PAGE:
The first KPC-2-producing K. pneumoniae isolate (TJ1) was isolated from a 23-day-old boy that was confirmed as infected with multidrug-resistant K. pneumoniae at another hospital. He was transferred to our hospital for treatment on January 23, 2015, and a sputum culture confirmed his infection with a multidrug-resistant K. pneumoniae. We learned that his mother had suffered from a respiratory tract infection for 2 weeks and 4 days. Through combination therapy with cefoperazone sulbactam, amoxicillin clavulanic acid, fluconazole, and meropenem, the child recovered and was discharged on February 5, 2015. Subsequently, KPC-2-positive strains with the same phenotype appeared in the same ward. All KPC-2-positive strains were detected in patients who had been hospitalized for more than 48 h, so we speculate that the origin of the KPC-2-positive K. pneumoniae ST11 was probably TJ1. Rodloff MD and his colleagues found that carriage of KPC-2-producing K. pneumoniae can last for 3 years [20]. It probably explain continuous outbreak after index case. Regrettably, the origin of the NDM-1-producing isolates in our study is still unknown.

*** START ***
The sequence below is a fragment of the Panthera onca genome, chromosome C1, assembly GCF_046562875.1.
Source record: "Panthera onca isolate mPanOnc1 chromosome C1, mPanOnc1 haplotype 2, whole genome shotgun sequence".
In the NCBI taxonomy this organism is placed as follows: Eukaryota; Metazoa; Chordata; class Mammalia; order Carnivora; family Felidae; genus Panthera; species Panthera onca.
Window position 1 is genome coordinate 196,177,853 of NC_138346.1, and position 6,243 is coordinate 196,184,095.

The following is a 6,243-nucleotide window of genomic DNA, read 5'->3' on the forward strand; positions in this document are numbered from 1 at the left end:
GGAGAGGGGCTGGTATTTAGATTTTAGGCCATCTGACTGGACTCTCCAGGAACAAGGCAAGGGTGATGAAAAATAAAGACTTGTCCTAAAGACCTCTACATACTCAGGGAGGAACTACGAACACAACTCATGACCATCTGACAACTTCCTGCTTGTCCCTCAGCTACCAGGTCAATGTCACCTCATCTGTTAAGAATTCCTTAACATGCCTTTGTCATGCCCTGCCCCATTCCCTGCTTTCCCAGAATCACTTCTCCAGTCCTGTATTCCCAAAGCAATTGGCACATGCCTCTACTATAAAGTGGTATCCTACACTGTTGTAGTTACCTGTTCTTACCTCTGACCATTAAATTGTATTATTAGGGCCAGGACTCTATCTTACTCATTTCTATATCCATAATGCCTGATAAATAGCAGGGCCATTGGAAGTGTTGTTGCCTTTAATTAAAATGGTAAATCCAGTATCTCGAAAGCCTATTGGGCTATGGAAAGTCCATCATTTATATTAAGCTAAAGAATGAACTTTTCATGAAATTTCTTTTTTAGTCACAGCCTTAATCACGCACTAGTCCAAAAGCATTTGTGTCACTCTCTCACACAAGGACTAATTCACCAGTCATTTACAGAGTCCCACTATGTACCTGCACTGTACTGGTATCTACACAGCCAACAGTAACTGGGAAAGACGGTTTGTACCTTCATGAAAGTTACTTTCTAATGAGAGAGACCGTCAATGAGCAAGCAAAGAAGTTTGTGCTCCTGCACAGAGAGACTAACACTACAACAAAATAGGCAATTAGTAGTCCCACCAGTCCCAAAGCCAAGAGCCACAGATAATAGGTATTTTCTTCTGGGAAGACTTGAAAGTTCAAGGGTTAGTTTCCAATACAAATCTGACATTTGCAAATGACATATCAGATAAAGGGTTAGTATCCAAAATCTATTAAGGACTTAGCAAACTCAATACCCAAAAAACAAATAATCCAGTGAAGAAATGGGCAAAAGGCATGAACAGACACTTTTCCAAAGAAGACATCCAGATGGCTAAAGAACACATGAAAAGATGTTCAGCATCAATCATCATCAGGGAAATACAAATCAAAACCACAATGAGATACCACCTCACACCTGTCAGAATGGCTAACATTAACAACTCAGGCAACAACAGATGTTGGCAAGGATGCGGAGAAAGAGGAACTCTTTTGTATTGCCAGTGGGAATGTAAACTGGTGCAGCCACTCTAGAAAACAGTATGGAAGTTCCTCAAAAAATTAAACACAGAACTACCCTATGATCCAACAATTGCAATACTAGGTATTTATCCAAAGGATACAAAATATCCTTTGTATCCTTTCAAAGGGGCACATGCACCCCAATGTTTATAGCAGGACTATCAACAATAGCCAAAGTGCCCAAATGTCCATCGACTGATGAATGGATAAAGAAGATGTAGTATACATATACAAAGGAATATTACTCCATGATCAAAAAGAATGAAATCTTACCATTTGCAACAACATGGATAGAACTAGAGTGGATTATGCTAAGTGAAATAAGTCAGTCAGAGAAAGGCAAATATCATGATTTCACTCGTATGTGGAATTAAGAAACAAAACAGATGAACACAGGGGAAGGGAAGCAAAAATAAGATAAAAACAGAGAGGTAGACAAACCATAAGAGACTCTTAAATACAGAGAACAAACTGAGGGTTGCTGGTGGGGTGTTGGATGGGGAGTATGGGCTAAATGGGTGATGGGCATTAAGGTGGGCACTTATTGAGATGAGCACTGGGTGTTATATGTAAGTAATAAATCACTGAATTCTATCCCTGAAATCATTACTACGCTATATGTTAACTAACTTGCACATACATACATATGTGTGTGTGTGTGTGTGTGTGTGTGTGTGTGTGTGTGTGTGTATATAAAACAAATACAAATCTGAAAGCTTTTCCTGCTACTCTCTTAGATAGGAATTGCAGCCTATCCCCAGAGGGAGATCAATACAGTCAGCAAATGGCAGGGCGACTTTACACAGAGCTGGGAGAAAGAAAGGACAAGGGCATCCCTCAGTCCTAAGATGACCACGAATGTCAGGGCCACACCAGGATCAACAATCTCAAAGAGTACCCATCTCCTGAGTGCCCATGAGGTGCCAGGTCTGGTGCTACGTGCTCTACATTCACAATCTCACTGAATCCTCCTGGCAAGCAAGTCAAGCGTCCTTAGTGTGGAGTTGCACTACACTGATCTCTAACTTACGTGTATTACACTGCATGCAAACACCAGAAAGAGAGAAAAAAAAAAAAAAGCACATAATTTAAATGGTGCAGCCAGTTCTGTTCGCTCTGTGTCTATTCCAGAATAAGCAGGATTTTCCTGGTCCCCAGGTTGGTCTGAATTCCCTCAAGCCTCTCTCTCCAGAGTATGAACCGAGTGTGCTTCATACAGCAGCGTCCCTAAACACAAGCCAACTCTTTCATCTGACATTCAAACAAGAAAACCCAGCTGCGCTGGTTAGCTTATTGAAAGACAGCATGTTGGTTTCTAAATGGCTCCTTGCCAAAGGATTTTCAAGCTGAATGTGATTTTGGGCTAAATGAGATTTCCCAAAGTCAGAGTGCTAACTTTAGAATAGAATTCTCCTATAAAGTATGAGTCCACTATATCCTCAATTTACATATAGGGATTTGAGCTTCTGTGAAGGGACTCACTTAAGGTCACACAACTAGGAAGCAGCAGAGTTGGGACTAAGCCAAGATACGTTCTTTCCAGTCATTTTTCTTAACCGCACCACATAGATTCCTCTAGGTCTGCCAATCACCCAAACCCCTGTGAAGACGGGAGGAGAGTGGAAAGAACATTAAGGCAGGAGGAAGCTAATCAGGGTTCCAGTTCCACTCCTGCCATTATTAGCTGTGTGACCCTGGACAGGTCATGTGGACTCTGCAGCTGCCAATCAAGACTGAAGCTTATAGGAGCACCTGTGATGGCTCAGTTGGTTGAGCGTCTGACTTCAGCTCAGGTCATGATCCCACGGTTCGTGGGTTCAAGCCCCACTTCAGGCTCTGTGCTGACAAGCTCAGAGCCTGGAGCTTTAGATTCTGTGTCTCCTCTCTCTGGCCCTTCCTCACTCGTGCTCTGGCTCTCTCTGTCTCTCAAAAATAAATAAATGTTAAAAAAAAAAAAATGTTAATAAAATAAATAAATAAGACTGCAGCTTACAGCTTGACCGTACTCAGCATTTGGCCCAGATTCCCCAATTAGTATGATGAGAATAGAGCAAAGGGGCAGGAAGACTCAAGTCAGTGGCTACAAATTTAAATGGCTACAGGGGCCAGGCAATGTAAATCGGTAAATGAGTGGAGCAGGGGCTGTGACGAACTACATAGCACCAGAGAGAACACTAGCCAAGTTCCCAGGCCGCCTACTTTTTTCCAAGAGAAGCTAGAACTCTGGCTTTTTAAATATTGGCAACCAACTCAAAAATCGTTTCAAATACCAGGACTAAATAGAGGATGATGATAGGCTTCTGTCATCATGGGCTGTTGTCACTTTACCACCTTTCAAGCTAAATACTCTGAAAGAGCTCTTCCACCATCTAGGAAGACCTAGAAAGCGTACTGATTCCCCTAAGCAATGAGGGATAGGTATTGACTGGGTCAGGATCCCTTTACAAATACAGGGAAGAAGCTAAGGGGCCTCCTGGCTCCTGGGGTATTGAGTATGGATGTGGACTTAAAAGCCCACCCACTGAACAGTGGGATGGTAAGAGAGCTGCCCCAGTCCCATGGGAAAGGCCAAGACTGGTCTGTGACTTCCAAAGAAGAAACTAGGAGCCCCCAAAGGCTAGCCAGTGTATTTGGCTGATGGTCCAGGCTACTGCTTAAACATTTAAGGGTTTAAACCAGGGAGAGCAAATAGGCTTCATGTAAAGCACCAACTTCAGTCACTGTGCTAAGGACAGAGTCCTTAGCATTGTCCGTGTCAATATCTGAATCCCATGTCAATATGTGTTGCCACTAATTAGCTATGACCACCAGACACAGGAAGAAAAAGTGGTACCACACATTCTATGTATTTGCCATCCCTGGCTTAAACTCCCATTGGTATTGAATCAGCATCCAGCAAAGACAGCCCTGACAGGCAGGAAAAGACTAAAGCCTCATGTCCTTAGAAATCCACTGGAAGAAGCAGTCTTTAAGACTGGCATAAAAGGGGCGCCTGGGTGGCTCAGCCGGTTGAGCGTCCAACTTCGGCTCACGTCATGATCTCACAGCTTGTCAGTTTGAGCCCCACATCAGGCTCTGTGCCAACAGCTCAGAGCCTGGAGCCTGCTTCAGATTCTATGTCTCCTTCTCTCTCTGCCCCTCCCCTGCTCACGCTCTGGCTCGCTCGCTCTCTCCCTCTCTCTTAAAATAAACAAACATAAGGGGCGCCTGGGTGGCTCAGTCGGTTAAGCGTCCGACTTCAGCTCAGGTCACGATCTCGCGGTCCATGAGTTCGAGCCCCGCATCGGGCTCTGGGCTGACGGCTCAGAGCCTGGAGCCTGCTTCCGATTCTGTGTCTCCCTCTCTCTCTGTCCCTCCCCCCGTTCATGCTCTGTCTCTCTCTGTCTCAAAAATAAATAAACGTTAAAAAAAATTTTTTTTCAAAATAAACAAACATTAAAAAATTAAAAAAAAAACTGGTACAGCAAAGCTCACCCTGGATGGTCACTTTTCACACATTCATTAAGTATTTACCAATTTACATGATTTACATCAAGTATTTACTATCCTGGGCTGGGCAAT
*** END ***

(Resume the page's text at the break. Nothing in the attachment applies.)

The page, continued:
The number of infection with K. pneumoniae decrease sharply in future 4 months. These declining numbers suggest that our efforts to control the continuous outbreak of multidrug-resistant K. pneumoniae were at least partially effective. However, there was one or two CR-KP detected after infection control interventions. It is difficult to eradicate the CR-KP by infection control measures [21]. Infection control measures were still need to improve, including routine screening of hospitalized patients, pathogens culture of medical equipment and screening the colonization status of contemporaneous patients.